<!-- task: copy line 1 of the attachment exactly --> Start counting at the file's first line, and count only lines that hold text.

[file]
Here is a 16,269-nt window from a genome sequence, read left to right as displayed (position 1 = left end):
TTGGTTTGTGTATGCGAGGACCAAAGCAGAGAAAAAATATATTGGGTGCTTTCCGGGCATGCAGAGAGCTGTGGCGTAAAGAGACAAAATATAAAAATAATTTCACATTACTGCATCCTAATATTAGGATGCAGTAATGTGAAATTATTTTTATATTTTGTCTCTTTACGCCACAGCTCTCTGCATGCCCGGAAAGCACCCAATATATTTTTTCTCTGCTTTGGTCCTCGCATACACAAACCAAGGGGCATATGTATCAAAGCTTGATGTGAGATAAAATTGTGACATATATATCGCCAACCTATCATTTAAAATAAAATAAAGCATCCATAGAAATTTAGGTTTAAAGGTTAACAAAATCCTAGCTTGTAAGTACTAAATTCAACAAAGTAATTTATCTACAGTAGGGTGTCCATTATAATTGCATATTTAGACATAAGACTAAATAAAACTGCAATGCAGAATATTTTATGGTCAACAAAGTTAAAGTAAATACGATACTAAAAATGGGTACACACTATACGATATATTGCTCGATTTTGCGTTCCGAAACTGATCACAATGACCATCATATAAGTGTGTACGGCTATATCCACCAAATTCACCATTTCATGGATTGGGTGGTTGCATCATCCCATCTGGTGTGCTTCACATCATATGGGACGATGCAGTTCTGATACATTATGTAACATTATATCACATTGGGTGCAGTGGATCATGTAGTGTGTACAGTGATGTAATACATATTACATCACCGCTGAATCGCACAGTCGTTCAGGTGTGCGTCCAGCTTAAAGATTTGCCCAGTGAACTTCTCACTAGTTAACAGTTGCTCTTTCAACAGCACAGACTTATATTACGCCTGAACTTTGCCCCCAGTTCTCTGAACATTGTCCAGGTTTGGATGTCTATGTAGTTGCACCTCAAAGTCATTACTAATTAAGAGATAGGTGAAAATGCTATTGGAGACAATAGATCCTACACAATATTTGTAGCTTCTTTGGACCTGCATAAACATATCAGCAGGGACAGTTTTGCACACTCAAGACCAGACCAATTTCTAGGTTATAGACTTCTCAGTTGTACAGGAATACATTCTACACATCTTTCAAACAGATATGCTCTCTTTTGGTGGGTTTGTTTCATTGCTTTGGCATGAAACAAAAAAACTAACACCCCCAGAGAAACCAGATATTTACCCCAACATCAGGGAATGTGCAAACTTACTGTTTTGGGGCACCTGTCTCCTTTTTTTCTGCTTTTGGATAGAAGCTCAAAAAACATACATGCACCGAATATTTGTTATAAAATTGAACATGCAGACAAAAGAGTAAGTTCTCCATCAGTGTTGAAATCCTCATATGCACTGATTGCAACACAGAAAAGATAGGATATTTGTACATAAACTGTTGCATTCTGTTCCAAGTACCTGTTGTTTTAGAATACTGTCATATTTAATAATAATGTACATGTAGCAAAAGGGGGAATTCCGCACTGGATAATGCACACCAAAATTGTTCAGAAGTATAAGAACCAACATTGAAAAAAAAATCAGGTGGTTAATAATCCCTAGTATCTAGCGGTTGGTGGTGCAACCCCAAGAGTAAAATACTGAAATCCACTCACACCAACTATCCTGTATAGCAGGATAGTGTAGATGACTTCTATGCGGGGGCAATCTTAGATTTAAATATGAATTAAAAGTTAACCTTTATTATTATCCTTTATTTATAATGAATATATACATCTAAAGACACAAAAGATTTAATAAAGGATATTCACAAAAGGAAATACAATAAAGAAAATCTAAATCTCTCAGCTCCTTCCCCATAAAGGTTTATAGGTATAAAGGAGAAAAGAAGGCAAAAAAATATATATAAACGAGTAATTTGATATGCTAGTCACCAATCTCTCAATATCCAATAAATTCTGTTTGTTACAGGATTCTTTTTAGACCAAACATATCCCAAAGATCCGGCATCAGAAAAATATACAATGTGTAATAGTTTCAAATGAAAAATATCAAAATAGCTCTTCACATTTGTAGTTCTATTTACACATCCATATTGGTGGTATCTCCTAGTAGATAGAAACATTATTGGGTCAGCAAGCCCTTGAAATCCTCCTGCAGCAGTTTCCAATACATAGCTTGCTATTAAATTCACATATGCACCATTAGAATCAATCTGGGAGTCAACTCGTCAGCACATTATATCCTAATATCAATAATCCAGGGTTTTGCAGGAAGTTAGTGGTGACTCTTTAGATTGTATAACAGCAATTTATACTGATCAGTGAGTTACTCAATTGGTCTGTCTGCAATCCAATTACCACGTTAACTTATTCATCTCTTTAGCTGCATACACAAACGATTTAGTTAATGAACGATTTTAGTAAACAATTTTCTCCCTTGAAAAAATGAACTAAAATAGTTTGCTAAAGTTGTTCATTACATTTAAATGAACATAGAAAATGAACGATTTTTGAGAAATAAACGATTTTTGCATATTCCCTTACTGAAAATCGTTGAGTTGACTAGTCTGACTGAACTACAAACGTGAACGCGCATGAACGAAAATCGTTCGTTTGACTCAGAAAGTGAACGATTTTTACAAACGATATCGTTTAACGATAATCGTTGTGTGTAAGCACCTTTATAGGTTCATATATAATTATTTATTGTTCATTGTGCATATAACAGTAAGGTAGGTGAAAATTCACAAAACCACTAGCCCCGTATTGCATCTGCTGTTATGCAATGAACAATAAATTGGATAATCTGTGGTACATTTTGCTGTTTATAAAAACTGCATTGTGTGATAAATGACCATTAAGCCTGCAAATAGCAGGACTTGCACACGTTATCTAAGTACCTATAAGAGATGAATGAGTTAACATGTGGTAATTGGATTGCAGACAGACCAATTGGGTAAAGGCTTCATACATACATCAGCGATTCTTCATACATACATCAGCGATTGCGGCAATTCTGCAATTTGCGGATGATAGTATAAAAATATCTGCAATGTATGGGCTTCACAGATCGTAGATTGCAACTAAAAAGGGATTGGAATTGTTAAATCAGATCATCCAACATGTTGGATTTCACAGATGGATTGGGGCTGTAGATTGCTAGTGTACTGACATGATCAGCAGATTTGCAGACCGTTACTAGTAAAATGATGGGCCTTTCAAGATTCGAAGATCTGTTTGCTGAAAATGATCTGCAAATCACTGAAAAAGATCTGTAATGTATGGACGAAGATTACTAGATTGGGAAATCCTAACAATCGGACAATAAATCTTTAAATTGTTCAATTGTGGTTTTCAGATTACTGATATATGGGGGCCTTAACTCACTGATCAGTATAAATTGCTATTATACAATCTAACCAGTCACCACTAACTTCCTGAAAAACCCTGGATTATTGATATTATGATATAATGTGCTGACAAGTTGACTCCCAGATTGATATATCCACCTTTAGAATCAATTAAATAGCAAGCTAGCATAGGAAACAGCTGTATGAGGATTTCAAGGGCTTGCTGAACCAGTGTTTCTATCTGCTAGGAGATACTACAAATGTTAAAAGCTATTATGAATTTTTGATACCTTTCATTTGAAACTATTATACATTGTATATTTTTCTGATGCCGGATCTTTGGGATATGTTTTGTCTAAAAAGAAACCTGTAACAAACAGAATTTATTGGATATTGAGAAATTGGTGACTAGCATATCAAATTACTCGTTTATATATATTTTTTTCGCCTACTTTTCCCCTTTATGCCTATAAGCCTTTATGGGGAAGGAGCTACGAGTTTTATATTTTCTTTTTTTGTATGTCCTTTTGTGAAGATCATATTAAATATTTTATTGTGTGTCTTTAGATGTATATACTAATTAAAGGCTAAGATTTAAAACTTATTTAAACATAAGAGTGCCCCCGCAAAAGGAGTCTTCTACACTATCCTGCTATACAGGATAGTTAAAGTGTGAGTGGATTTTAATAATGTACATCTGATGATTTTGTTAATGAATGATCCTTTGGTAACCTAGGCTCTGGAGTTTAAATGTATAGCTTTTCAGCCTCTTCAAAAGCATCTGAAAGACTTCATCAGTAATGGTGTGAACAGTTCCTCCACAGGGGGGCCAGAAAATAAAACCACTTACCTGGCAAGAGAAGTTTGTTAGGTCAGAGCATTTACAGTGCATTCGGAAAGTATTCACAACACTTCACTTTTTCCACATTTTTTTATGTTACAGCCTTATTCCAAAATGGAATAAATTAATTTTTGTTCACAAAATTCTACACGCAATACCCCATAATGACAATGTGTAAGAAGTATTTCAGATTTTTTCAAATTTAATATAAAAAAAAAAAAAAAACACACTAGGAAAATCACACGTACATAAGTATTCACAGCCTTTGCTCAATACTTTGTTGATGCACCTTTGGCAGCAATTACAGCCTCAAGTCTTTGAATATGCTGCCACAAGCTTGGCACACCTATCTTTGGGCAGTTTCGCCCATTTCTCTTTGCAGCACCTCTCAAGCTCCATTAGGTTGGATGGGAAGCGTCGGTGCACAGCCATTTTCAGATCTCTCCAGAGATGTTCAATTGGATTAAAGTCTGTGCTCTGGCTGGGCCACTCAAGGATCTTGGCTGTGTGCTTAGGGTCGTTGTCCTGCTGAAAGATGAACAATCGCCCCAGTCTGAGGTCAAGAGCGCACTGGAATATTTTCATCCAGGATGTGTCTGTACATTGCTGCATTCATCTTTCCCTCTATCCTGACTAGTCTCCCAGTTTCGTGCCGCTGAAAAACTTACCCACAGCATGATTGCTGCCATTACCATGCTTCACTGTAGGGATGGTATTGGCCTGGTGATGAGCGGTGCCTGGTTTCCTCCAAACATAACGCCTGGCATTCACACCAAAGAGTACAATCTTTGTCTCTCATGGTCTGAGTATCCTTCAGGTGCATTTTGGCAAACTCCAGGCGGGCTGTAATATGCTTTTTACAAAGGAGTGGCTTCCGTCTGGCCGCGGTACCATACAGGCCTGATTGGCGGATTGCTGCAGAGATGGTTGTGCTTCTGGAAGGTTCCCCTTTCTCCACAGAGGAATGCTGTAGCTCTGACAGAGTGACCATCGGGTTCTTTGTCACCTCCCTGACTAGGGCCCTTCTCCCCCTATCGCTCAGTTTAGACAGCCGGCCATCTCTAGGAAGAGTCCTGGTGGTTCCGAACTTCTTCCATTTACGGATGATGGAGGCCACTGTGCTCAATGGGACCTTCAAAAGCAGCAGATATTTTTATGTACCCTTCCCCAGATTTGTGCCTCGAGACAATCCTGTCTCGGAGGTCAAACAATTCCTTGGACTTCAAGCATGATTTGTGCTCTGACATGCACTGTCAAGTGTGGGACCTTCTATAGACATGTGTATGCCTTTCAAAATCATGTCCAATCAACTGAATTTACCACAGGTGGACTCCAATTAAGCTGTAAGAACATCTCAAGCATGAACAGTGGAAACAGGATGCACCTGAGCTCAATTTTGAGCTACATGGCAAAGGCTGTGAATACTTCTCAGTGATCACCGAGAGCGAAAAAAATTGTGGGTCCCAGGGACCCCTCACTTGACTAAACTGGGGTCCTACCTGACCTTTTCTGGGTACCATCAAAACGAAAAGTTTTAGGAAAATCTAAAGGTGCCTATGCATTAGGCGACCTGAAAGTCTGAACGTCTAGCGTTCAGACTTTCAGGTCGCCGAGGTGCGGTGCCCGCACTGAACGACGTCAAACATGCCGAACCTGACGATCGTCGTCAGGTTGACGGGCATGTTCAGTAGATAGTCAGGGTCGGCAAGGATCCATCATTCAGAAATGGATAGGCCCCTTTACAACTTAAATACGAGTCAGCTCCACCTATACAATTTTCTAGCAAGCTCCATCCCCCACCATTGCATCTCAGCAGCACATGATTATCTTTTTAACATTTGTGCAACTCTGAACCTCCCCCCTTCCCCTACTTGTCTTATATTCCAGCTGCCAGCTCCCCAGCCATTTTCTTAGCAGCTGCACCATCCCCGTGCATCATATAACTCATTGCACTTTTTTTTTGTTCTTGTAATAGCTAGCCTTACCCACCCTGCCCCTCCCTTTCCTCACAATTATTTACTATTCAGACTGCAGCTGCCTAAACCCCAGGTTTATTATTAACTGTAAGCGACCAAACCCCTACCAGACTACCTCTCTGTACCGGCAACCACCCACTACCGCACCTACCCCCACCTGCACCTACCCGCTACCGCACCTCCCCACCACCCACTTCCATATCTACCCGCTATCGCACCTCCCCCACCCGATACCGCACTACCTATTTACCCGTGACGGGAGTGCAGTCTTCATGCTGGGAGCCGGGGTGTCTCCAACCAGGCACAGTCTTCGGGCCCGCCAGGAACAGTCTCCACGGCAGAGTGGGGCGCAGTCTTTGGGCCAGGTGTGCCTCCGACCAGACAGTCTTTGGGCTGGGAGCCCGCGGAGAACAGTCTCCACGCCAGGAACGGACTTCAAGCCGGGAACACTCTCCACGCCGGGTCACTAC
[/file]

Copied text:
Here is a 16,269-nt window from a genome sequence, read left to right as displayed (position 1 = left end):